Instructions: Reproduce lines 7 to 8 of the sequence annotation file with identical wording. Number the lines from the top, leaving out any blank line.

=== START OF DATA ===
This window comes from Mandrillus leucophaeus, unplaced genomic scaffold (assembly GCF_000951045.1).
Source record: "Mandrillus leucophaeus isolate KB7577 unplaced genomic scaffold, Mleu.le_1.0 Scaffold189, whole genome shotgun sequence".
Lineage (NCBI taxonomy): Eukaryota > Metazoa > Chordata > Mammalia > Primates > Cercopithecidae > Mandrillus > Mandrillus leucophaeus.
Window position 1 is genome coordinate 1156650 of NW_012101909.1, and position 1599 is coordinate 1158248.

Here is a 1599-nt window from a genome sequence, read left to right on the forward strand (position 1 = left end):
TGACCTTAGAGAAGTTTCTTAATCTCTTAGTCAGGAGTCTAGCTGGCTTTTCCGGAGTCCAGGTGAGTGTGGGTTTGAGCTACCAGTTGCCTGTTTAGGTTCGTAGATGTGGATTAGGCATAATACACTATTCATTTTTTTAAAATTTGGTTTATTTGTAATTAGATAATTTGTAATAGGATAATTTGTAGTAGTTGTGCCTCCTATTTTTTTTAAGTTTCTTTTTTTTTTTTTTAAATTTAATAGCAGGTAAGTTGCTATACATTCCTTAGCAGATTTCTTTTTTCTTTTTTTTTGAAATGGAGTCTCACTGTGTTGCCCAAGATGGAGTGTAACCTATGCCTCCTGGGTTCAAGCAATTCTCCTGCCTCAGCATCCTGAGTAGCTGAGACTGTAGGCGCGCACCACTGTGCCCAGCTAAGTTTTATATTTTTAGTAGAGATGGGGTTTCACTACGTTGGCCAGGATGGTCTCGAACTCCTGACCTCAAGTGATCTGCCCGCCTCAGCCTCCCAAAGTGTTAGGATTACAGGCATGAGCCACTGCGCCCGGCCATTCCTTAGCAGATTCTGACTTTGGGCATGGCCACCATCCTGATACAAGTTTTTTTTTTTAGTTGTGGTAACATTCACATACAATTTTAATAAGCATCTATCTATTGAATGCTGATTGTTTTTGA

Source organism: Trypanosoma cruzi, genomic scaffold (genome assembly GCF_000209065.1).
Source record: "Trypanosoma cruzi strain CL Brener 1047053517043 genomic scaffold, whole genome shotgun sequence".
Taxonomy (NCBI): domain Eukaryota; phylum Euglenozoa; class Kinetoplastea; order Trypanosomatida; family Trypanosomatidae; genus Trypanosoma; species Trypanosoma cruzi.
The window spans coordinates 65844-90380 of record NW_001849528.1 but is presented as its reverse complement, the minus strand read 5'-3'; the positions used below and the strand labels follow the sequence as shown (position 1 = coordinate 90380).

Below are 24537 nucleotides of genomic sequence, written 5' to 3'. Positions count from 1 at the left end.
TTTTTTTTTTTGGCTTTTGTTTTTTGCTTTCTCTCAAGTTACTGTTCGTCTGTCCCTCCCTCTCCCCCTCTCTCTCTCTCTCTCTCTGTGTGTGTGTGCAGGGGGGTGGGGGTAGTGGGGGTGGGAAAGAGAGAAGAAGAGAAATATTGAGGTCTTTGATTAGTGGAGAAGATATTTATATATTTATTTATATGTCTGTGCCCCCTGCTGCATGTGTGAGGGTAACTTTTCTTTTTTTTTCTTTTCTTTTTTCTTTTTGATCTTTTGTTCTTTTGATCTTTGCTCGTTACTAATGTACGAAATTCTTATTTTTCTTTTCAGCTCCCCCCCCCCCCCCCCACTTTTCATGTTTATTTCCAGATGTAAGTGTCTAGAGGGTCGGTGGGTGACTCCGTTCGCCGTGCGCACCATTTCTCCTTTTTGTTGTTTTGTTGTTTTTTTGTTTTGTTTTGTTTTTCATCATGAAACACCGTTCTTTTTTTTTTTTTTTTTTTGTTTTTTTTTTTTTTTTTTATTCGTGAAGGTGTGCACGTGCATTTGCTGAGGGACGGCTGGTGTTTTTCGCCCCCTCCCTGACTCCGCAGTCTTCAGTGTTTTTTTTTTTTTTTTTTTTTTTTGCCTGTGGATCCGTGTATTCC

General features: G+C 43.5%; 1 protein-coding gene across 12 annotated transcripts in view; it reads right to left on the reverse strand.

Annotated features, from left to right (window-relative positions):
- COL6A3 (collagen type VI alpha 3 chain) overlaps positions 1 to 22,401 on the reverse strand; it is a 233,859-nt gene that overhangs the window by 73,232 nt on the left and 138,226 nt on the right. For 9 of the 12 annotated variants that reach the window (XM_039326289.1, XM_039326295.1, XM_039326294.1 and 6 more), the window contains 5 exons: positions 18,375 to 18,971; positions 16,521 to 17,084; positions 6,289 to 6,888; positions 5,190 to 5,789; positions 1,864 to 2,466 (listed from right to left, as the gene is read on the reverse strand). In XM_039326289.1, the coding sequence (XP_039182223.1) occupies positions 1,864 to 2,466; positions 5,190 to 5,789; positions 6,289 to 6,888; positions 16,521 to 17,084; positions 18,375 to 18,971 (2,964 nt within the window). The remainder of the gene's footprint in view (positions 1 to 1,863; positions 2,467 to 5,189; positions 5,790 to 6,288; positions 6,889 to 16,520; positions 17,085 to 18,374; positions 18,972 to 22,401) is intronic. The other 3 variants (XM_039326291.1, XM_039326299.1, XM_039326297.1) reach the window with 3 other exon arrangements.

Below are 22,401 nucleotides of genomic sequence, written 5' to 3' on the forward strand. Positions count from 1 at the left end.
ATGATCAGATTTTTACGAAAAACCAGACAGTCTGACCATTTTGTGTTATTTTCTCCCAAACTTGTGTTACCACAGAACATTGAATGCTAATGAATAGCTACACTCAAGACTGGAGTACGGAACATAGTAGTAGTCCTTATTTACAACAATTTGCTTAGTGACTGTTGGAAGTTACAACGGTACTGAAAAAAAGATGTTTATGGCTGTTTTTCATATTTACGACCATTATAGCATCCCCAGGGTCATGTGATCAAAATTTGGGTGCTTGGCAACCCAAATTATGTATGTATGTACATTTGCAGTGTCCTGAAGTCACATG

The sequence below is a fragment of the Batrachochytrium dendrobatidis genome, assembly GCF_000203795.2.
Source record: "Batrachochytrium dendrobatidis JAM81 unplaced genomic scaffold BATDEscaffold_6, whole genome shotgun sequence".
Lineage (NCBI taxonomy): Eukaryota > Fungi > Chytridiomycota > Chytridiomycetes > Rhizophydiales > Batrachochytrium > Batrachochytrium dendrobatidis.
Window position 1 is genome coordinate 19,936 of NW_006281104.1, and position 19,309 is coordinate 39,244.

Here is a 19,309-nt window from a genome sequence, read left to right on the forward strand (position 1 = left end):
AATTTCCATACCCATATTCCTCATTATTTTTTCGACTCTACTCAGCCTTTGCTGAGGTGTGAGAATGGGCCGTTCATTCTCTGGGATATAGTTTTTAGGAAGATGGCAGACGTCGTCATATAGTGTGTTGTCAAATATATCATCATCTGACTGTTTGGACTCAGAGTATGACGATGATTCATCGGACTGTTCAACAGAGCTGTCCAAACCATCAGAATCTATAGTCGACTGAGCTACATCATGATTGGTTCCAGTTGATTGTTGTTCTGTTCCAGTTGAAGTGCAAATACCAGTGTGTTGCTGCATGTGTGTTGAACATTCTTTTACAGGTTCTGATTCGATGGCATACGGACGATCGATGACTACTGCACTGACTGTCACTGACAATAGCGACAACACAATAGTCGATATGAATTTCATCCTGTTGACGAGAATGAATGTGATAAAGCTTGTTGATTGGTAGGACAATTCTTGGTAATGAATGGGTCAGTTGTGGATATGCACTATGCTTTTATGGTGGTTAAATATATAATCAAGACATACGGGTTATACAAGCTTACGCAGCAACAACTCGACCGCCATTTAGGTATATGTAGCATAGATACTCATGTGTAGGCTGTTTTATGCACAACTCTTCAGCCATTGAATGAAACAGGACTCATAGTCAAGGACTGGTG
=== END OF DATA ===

Source organism: Trypanosoma cruzi, genomic scaffold (genome assembly GCF_000209065.1).
Source record: "Trypanosoma cruzi strain CL Brener 1047053517043 genomic scaffold, whole genome shotgun sequence".